After doing the all-day VIP tour at Warner Bros. Studios when I was in Los Angeles a few years ago, the 5-hour VIP tour at Paramount Studios was on my to-do list for my visit this past July. Because it was late July we were on the early end of filming for the fall TV season, so unfortunately the streetscapes were off-limits for the day. Marvel’s Agents of S.H.I.E.L.D was filming an explosion scene on the main New York street, but we were able to sneak a look as some guys in tactical gear ran out of a building, followed by some smoke and a scaffolding tower rigged to fall. Exciting! I meant to watch the season premier to see if I could catch the scene, but of course I forgot.
With Paramount Studios of the course the big attraction is its famous gate. Though not the main gate anymore it is still a thrill to think about how many Hollywood stars passed through it.
One of the things I enjoy about studios is the way everything on the lot is made generic enough to be the backdrop for any film shoot a production might need. This courtyard outside the gift shop is a gathering place for studio employees, but the area is landscaped in a way for it to be shot as a park, a backyard or the outdoor courtyard it really is.
The area below is built the same way. Studio employees work inside while cameras roll outside when the building needs to be an embassy, hotel or a residence.
And speaking of residences, doesn’t this look like it could be the living room window of a house in just about anywhere? It’s actually right across from the buildings in the previous photo, and it was Alfred Hitchcock’s office.
Here’s another great example: These offices are built to look like a motel. A similar office building at Warner Bros. was used for hotel scenes in Argo.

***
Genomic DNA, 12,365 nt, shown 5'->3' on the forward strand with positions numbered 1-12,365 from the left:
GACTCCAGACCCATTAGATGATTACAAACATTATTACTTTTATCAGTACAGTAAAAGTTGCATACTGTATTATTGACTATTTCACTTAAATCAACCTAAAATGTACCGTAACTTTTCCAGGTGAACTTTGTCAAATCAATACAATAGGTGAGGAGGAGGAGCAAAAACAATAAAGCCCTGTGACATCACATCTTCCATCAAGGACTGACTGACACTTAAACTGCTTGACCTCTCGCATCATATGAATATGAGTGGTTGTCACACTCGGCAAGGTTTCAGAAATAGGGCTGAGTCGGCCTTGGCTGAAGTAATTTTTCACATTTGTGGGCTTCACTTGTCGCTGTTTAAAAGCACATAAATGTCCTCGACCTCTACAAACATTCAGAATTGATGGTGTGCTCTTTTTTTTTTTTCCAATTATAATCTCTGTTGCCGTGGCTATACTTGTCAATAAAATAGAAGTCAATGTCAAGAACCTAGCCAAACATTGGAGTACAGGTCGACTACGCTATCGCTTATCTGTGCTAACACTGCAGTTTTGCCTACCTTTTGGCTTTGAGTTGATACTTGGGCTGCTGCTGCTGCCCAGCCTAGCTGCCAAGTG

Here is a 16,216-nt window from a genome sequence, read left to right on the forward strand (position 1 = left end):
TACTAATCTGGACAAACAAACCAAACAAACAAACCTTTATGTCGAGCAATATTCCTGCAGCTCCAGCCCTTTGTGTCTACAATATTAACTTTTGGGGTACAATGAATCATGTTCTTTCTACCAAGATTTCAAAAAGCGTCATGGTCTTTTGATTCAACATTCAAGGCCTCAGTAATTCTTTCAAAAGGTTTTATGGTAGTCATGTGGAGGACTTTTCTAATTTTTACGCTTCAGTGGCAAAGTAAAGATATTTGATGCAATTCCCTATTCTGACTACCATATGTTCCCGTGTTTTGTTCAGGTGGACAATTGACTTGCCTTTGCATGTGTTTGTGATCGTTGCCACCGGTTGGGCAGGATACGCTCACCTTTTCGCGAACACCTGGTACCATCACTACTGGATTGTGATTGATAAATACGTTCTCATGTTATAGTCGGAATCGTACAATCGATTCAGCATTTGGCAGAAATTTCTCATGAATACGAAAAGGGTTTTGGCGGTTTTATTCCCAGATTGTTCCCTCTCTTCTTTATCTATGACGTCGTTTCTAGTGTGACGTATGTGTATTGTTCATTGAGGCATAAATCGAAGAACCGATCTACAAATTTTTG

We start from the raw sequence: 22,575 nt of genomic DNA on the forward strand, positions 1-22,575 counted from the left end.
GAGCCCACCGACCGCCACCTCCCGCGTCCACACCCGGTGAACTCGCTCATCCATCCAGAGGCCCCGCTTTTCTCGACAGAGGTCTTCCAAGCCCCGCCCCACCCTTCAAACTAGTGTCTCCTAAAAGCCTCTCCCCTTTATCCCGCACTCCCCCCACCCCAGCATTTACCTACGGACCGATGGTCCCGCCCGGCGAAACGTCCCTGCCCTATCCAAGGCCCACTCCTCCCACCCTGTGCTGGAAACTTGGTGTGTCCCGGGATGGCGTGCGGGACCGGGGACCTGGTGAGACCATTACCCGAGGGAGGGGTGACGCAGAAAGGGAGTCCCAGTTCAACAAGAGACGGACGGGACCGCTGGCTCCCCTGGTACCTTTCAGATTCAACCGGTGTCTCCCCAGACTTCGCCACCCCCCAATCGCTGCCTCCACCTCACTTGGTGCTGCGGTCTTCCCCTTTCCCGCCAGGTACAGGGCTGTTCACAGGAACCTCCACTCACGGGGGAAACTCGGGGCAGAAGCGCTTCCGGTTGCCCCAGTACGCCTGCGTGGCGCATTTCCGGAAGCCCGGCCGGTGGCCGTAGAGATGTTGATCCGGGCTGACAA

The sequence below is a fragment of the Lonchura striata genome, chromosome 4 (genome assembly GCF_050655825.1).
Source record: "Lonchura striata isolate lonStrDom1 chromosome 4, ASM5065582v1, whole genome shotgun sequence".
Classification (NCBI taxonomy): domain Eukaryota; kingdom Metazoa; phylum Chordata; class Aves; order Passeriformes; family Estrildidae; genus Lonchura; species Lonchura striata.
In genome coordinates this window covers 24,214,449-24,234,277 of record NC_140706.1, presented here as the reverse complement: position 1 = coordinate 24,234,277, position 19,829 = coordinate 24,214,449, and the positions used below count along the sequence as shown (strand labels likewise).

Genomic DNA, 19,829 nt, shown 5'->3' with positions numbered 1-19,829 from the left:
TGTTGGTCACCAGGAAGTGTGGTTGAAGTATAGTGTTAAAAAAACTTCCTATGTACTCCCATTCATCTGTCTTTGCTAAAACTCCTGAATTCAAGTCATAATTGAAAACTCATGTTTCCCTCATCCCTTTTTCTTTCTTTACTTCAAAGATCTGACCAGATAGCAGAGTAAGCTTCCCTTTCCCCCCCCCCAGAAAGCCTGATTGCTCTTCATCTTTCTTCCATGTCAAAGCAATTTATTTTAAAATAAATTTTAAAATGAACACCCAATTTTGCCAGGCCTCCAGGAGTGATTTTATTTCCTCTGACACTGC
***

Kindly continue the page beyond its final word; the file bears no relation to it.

For more exterior shots Paramount built alleyways on the back of some of its sound stages. On one side they are the large numbered buildings people think of, like this Stage 9 where NCIS: Los Angeles shoots. In the bottom right you can even see an exterior set the show uses for an outdoor entrance.
This is what it looks like just around the corner. Filmed on one side it could be the back of some warehouse buildings; filmed from the other it’s an old apartment building or hotel. The grungy exterior is a paint effect to make it look older. Does anything look a little off? Check out the electric pole. It’s built short on purpose to help sell the illusion. Chances are you’ve seen countless short poles on movies and TV without noticing. Magic!
The brick street, by the way, is kinda fake. Basically a type of plastic.
Throw some litter on the sidewalk and this looks like the kind of place you might not want to walk alone at night.
As this wider shot shows, it’s just he side of a building. The dirty paint effect is here as well to sell the look.
I put this photo here because the walls here (most likely made of wood, not tile or steel like they appear) have the same wear painted on them as the blue doors on the streetscape above. Maybe you’ll see them in on of your favourite fall shows.
This construction shop says NCIS on it, but no one knows why that’s there.
The last outdoor look before we went inside for lunch was at this golf cart, which actually belongs to Dr. Phil. The guys from Jackass stole it and decked it out with flames and the whole nine yards.